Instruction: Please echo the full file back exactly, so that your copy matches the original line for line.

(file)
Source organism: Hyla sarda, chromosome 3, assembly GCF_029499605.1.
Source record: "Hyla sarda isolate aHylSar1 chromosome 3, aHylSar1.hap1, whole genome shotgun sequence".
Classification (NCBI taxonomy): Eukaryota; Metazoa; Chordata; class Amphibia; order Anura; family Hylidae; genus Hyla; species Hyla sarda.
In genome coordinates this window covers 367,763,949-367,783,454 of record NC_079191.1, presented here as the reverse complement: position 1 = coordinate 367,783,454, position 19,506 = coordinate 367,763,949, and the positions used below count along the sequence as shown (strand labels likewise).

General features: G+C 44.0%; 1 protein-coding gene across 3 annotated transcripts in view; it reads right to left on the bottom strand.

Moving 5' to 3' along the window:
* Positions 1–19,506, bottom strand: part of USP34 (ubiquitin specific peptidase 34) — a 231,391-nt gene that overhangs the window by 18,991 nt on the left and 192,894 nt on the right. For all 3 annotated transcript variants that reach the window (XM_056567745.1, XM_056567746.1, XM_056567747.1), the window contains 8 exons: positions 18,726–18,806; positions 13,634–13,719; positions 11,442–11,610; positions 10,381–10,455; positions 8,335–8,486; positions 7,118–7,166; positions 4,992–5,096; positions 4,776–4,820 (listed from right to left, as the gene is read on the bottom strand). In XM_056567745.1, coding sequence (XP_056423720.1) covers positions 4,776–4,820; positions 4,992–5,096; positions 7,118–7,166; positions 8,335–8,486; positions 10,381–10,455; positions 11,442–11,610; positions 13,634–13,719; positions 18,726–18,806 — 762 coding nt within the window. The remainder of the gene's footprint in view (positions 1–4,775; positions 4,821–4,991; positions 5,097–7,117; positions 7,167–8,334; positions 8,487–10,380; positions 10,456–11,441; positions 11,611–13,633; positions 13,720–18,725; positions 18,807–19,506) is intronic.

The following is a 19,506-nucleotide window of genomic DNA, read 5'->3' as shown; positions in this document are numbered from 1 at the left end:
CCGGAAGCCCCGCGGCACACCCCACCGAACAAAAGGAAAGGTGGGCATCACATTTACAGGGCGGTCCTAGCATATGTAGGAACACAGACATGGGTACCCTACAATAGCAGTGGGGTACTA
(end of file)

Source organism: Hyla sarda, chromosome 3, assembly GCF_029499605.1.
Source record: "Hyla sarda isolate aHylSar1 chromosome 3, aHylSar1.hap1, whole genome shotgun sequence".
Classification (NCBI taxonomy): Eukaryota; Metazoa; Chordata; class Amphibia; order Anura; family Hylidae; genus Hyla; species Hyla sarda.
In genome coordinates this window covers 367,763,949-367,783,454 of record NC_079191.1, presented here as the reverse complement: position 1 = coordinate 367,783,454, position 19,506 = coordinate 367,763,949, and the positions used below count along the sequence as shown (strand labels likewise).

General features: G+C 44.0%; 1 protein-coding gene across 3 annotated transcripts in view; it reads right to left on the bottom strand.

Moving 5' to 3' along the window:
* Positions 1–19,506, bottom strand: part of USP34 (ubiquitin specific peptidase 34) — a 231,391-nt gene that overhangs the window by 18,991 nt on the left and 192,894 nt on the right. For all 3 annotated transcript variants that reach the window (XM_056567745.1, XM_056567746.1, XM_056567747.1), the window contains 8 exons: positions 18,726–18,806; positions 13,634–13,719; positions 11,442–11,610; positions 10,381–10,455; positions 8,335–8,486; positions 7,118–7,166; positions 4,992–5,096; positions 4,776–4,820 (listed from right to left, as the gene is read on the bottom strand). In XM_056567745.1, coding sequence (XP_056423720.1) covers positions 4,776–4,820; positions 4,992–5,096; positions 7,118–7,166; positions 8,335–8,486; positions 10,381–10,455; positions 11,442–11,610; positions 13,634–13,719; positions 18,726–18,806 — 762 coding nt within the window. The remainder of the gene's footprint in view (positions 1–4,775; positions 4,821–4,991; positions 5,097–7,117; positions 7,167–8,334; positions 8,487–10,380; positions 10,456–11,441; positions 11,611–13,633; positions 13,720–18,725; positions 18,807–19,506) is intronic.

The following is a 19,506-nucleotide window of genomic DNA, read 5'->3' as shown; positions in this document are numbered from 1 at the left end:
CCGGAAGCCCCGCGGCACACCCCACCGAACAAAAGGAAAGGTGGGCATCACATTTACAGGGCGGTCCTAGCATATGTAGGAACACAGACATGGGTACCCTACAATAGCAGTGGGGTACTA